Success as a medical resident is far from instantaneous. That having been said, residents can put themselves in a position to succeed early on.
Nate Miller, MD, is a hospitalist at Avera McKennan Hospital & University Health Center, clinical vice president of the Avera Medical Group Hospitalist Service Lineand academic assistant professor at Sanford School of Medicine at the University of South Dakota. Having worked with residents as an attending physician for the past seven years, Dr. Miller shed some light on his expectations and how residents can meet them early in their training.
There’s nothing wrong with asking questions. In fact, Dr. Miller points out that even the most seasoned physicians will seek advice.
“The most common mistake I see is, residents not speaking up when they’re afraid of being wrong,” Dr. Miller said. “It’s not necessarily a mistake on patient care. It’s an unwillingness to admit they don’t know something. If residents are afraid of speaking up because they are afraid of being wrong on an answer or not necessarily providing the correct information, they’ll never speak up when they are right and that will stifle their ability to grow as physicians.
“We’re never going to know it all. You have to know when to ask for help,” he added. “That’s the mark between a good physician and a great physician—knowing your limits and when it is time to ask another colleague or a specialist or a subspecialist to weigh in on the clinical situation.”
As a first-year resident, you will spend significant time on documentation. A recent study found first year-residents spent an average of 112 hours per month on 206 electronic patient record encounters. Dr. Miller says that the more proficient you are in your hospital’s electronic health record system the more time you can devote to other aspects of your learning.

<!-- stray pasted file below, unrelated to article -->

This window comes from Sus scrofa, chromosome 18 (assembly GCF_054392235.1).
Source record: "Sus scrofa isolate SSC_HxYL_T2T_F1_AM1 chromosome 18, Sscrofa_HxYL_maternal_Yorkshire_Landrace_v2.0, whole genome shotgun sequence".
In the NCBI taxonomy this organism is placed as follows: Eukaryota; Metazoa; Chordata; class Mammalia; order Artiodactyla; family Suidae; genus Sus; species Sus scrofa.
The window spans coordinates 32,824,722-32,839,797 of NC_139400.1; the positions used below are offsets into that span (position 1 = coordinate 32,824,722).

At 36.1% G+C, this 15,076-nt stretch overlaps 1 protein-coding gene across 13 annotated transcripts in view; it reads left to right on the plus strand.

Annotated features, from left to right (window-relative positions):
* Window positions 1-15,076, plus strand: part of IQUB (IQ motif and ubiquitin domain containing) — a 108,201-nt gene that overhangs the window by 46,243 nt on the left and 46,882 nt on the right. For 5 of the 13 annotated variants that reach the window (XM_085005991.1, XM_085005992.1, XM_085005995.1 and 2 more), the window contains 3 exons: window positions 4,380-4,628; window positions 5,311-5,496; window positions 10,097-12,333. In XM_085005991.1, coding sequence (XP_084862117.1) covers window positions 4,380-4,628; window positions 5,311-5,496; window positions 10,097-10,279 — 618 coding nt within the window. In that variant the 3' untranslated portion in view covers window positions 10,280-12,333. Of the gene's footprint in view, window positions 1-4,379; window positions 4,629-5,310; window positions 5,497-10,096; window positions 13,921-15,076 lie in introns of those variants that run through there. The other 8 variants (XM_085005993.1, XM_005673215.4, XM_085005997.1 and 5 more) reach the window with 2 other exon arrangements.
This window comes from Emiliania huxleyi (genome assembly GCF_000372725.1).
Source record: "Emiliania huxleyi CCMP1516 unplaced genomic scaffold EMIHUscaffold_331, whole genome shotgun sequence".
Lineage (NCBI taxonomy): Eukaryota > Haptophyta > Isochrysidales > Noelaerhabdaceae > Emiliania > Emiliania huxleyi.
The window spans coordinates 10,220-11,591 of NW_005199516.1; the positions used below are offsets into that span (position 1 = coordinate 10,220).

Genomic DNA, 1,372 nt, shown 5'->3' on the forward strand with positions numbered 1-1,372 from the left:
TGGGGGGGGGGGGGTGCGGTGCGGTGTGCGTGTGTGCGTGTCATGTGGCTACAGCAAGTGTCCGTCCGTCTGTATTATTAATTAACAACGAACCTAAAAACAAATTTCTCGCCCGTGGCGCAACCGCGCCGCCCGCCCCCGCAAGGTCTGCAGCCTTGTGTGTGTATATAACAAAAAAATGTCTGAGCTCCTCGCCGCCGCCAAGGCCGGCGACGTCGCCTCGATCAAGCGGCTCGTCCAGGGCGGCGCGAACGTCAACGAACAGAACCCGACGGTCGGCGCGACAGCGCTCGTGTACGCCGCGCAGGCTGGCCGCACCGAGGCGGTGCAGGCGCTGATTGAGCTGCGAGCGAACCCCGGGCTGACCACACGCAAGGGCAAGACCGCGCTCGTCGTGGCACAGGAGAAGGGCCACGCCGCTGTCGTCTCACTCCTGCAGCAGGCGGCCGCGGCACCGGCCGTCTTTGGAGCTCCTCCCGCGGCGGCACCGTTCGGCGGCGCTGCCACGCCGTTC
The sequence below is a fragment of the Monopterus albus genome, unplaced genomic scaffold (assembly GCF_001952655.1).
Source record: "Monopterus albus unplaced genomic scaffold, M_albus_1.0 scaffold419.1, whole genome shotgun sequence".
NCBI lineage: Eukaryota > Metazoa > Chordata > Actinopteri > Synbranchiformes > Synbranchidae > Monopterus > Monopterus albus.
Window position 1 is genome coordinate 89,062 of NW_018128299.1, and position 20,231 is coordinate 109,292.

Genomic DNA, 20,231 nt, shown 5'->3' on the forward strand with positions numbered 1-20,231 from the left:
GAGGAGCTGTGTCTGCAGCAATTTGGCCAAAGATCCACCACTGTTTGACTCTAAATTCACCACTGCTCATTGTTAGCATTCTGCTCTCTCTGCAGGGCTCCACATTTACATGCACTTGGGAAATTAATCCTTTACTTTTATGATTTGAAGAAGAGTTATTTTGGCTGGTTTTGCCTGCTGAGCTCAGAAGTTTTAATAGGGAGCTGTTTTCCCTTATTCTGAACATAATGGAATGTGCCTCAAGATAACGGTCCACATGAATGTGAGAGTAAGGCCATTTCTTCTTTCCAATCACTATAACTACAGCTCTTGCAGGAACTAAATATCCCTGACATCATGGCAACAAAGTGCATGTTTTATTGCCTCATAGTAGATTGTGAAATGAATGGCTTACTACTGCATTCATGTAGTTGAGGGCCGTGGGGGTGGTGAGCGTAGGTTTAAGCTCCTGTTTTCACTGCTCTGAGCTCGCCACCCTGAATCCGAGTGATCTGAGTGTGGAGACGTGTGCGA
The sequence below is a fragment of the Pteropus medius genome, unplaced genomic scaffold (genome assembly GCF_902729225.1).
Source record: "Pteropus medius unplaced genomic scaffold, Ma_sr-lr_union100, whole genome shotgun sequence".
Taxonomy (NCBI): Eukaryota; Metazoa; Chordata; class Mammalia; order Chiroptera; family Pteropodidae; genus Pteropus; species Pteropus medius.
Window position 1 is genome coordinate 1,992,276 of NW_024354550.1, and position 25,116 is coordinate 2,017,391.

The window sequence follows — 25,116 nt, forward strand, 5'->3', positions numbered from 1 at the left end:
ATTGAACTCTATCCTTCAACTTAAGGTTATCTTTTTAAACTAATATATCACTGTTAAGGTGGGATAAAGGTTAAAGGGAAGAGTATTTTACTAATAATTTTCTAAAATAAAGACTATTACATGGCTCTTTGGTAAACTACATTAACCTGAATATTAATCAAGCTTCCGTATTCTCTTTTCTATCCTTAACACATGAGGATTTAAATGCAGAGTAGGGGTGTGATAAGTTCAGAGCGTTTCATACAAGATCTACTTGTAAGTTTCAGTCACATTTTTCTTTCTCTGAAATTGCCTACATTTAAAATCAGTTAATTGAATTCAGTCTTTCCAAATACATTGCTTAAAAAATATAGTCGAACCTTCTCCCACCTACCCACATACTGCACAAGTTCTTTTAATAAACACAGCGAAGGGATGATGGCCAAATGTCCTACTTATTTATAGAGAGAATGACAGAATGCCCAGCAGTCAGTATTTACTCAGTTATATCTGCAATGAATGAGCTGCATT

“[New residents] will need to become experts in whatever electronic medical record they are working in,” he said. “That’s one thing that I’m sure a lot will find surprising. ... Before we can get into real detail with the clinical aspects, that electronic medical record needs to be explored, and they need to manipulate it and know how to use it. That’s another tool that if we don’t know how to use, we won’t be able to give patients the care they need. So that slows the learning curve initially.”
The basics of giving an effective case presentation should have been covered in medical school. Dr. Miller advises new residents to remember those basics as they refine and continue to work on their presentation skills.
“Every specialty will have different requirements regarding presentations; the key is for residents to know what that specialty needs. Ideally they know that within the first few weeks of their residency. The reason for this is a clear, concise presentation tells us the resident knows the story and knows the patient.”
You don’t end up pursuing a career in medicine without a passion for helping others. Demonstrating that to both your patients and colleagues will go a long ways toward earning trust.
“You have to approach patients the way you would want your family members approached,” Dr. Miller said. “When you are telling a [patient and their] family a plan, don’t tell them the plan as you would tell it to your attending physician. Break it down so they understand what is going on.”
“We can’t always completely cure patients, but we can help them heal,” Dr. Miller concluded. “By healing that doesn’t mean they no longer have disease but we can heal them mentally, physically and emotionally, and for us to do that, we have to show that we care. That’s the most important thing.”